The first key for exercising the mind and body to promote best mental and physical health in indoor cats of all ages is lots of action that allows your cat to express its innately rewarding predatory sequence of behaviour: ‘eye-stalk-chase-pounce-bite’, so as to make up for the lack of opportunity to practise on real prey in the process of acquiring food. Instigate hunting type chase games with a range of moving toys that you activate up to 30 times per day for solitary indoor cats. This is because cats are designed to need to catch about 10 mice per day for survival but would perhaps, even with a very generous estimate, only catch a mouse one time in three approaches (initiations of the hunting sequence), so dangling a fishing rod type toy and rolling balls of paper past your cat’s line of vision and then up and over furniture to chase and pounce on, needs to be offered frequently. It doesn’t take long, it’s great fun to see a cat co-ordinate all those marvellous senses and little muscular movements and it really makes the difference between a cat that is happy indoors and one that is just plain neglected and bored.
2. Social contact
This is the easy part! Always respond to your indoor cat if he comes to you in search of a cuddle or a cosy chat and make time in your busy schedule, especially when you return home after some hours away, to say hello for at least a few moments and re-establish that bond. Indoor cats tend to coincide their activity and waking patterns around the presence of their owners and rest and sleep when they are alone, so it is very important to ‘be there’ when they need you. But don’t wake him or chase him around trying to be nice to him – you will probably have less contact with him if you do and he may see you as a disturbance and even a threat and avoid you. Let him dictate the relationship and always respond, but don’t rely on affection as your only form of contact, however much you both enjoy it. Play hunting is probably more important to a normally solitary predator, but equal measures of both are required. Of course, indoor cats should never be kept singly if at all possible so that they have this vital social contact even when you are away. Some cats may be very territorial and anti-social and prefer to live alone, but if they can be kept in pairs or more, they will not only hopefully enjoy being affectionate with each other, but also practise their hunting behaviours in gentle form on each other. This means that the number of chase games that you should instigate with each individual cat could perhaps be reduced to a couple of sessions of about five chase and pounce games each.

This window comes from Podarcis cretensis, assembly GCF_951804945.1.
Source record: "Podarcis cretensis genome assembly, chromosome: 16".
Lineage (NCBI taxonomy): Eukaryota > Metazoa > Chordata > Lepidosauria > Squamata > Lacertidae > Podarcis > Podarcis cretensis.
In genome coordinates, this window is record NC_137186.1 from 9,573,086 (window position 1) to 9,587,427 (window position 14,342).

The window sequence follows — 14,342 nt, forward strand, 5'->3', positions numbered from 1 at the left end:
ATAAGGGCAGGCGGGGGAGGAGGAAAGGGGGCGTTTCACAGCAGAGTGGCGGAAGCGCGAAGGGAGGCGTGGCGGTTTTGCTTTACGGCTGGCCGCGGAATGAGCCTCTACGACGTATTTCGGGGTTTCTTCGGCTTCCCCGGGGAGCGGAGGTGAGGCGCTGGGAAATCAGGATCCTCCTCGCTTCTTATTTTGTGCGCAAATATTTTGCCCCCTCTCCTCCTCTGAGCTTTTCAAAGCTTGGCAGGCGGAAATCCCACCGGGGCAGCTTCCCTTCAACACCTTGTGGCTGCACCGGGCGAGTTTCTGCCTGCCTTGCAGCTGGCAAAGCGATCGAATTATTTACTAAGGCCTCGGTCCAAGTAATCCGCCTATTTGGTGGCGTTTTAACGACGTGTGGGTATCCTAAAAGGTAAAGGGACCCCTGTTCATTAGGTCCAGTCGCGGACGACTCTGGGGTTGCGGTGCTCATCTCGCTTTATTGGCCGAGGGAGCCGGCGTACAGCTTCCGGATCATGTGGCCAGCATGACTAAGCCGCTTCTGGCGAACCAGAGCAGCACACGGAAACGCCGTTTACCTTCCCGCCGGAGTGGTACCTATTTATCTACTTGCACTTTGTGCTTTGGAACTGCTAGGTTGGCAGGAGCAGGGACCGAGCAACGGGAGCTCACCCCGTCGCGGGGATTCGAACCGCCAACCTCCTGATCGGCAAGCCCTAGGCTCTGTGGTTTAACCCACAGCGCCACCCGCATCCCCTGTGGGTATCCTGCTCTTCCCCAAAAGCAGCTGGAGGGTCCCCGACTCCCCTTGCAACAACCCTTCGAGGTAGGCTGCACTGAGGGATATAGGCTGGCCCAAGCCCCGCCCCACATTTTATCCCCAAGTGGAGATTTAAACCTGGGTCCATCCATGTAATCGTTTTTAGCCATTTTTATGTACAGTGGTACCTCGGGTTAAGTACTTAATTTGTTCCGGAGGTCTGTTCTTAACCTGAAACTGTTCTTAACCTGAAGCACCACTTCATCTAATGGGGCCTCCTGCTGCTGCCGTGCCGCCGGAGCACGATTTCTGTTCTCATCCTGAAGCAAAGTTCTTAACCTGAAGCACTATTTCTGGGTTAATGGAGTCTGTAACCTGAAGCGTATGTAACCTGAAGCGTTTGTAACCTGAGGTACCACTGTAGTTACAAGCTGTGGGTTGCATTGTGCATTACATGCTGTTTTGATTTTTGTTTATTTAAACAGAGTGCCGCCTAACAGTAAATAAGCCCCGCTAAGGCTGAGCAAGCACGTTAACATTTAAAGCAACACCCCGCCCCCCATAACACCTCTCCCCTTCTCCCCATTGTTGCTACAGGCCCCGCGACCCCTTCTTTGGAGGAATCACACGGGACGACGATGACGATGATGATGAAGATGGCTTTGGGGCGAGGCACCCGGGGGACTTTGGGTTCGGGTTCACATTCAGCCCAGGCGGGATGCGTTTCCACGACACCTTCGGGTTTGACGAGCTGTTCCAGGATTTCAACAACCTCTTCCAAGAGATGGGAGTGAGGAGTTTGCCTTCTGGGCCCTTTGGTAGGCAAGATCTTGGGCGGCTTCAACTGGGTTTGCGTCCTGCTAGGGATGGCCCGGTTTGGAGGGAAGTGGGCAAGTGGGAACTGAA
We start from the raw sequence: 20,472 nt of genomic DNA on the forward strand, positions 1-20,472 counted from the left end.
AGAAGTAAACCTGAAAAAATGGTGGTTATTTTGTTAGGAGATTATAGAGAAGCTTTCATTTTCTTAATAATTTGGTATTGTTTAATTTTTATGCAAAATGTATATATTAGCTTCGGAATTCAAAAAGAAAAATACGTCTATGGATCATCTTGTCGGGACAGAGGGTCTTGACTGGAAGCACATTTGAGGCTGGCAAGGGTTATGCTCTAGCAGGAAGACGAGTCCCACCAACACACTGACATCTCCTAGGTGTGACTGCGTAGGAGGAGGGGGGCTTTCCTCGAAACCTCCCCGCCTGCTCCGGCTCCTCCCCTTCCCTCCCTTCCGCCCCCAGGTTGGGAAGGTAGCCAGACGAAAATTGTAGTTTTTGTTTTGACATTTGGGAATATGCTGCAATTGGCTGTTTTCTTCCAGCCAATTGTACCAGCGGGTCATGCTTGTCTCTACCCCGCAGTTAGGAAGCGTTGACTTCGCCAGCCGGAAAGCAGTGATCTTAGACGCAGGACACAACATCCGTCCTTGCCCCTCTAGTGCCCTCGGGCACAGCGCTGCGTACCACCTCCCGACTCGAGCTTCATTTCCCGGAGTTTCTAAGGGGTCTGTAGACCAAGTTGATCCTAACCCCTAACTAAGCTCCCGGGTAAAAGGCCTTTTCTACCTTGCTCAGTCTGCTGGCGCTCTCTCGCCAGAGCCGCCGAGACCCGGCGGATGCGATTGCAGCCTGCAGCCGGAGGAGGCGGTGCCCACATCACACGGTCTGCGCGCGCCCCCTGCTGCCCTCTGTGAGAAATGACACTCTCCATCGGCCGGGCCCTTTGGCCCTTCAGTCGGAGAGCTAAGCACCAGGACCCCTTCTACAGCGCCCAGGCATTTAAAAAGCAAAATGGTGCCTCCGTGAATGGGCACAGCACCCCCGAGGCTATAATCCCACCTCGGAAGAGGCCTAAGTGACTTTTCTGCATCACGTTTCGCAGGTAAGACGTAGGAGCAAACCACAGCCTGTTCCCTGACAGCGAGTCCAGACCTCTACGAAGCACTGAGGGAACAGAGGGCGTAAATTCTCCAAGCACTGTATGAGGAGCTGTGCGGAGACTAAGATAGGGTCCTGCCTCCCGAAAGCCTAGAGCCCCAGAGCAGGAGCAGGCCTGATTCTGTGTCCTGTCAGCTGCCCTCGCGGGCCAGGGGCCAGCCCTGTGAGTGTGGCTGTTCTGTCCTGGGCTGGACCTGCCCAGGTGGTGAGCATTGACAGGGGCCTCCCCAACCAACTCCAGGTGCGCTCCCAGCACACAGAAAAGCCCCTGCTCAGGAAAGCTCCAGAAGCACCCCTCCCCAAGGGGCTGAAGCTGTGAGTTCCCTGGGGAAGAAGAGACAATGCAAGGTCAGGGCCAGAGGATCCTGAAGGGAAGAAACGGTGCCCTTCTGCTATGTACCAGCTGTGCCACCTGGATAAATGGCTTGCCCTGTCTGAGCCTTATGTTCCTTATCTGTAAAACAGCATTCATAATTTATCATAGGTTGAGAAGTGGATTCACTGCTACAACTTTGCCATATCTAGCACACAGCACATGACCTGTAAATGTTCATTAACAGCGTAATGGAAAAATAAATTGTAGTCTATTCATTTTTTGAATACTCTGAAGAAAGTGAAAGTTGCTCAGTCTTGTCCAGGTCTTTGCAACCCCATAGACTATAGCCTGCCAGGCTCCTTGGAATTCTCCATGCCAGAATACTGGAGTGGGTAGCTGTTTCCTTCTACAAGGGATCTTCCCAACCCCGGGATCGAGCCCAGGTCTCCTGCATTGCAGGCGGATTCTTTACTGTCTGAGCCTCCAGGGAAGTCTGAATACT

Left: Always lots of territory marking and patrolling to do outside Right: Some timid cats prefer to stay indoors
3. Territory size versus novelty
When it comes to territory, the amount of space available to a cat isn’t the main factor. One study suggested that an indoor cat should have at least two rooms to move around in and not be able to see all parts of his patch from all points, but this is rather meaningless. Although many people build an outdoor run for their cats, many cats soon get bored with that area in the same way as they get bored with the house once they have got to know all about it and all the people and animals in it. Free ranging cats, of course, encounter a changing environment every time they go out, and so to compensate for that lack of stimulation indoors, you must try to provide as changing an environment as possible in your home. Bring in lots of new objects with different smells attached for your cat to investigate every day. Make sure your cat’s vaccinations are fully up to date, and then bring him tree branches, rocks, cardboard boxes and tubes, newspapers folded into run through arches, natural platforms, cat furniture etc, as well as a steady flow of new toys. Everything will be new and demand an inspection, and help to ensure that he continues to use his senses to the full.
4. Introduce frustration: make feeding more difficult
Abandon thoughts of providing food in bowls as this cuts down a cat’s natural active foraging time to just a few minutes per day compared with the hours that he would need to spend hunting to feed himself. Instead, provide complete dry food in foraging toys that he must manipulate for the food to fall out – these are available in all good pet stores. Divide the daily recommended ration into as many refills as possible and hide the toys in different places every time, including in and around the new objects that you bring him for exploration. Divide the rest of his daily ration into lots of portions that you hide elsewhere around the home for him to seek out and discover before he eats.
There are many good reasons why you might choose to keep your cat indoors from the start, but with good daily attention to his diet, healthcare and his physical and psychological wellbeing, he will enjoy a long and healthy life. The opportunity to investigate novelty, forage, practise hunting behaviours and enjoy direct social contact and affection with you, and hopefully other cats too, is vital to keeping him happy and compensated for the lack of natural change, challenge and self organisation that goes with free access to the outdoors. As ever, the more effort you make to understand reach with cats, the more rewarding they are, indoors or out!